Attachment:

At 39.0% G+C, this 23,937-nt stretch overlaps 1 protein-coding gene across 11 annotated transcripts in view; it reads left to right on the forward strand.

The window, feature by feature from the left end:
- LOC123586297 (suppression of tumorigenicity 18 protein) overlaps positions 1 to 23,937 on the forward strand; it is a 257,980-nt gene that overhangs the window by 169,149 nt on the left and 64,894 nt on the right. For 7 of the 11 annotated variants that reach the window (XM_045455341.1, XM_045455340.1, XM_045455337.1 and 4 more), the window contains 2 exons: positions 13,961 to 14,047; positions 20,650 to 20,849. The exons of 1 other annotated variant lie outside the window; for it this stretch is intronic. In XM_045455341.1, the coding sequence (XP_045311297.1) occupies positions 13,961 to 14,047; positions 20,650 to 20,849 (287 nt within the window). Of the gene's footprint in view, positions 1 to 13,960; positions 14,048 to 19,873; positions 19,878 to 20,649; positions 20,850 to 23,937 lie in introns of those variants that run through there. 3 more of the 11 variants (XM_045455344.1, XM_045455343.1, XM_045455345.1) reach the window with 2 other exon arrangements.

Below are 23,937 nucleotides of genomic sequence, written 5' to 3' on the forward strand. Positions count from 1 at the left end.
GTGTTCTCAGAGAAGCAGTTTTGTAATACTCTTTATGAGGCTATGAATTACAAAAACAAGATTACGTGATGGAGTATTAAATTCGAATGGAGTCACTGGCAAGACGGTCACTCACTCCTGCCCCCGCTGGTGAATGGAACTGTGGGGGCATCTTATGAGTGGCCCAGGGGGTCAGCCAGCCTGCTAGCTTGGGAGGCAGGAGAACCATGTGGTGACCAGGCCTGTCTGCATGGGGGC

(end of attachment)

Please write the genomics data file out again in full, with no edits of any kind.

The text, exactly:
At 39.0% G+C, this 23,937-nt stretch overlaps 1 protein-coding gene across 11 annotated transcripts in view; it reads left to right on the forward strand.

The window, feature by feature from the left end:
- LOC123586297 (suppression of tumorigenicity 18 protein) overlaps positions 1 to 23,937 on the forward strand; it is a 257,980-nt gene that overhangs the window by 169,149 nt on the left and 64,894 nt on the right. For 7 of the 11 annotated variants that reach the window (XM_045455341.1, XM_045455340.1, XM_045455337.1 and 4 more), the window contains 2 exons: positions 13,961 to 14,047; positions 20,650 to 20,849. The exons of 1 other annotated variant lie outside the window; for it this stretch is intronic. In XM_045455341.1, the coding sequence (XP_045311297.1) occupies positions 13,961 to 14,047; positions 20,650 to 20,849 (287 nt within the window). Of the gene's footprint in view, positions 1 to 13,960; positions 14,048 to 19,873; positions 19,878 to 20,649; positions 20,850 to 23,937 lie in introns of those variants that run through there. 3 more of the 11 variants (XM_045455344.1, XM_045455343.1, XM_045455345.1) reach the window with 2 other exon arrangements.

Below are 23,937 nucleotides of genomic sequence, written 5' to 3' on the forward strand. Positions count from 1 at the left end.
GTGTTCTCAGAGAAGCAGTTTTGTAATACTCTTTATGAGGCTATGAATTACAAAAACAAGATTACGTGATGGAGTATTAAATTCGAATGGAGTCACTGGCAAGACGGTCACTCACTCCTGCCCCCGCTGGTGAATGGAACTGTGGGGGCATCTTATGAGTGGCCCAGGGGGTCAGCCAGCCTGCTAGCTTGGGAGGCAGGAGAACCATGTGGTGACCAGGCCTGTCTGCATGGGGGC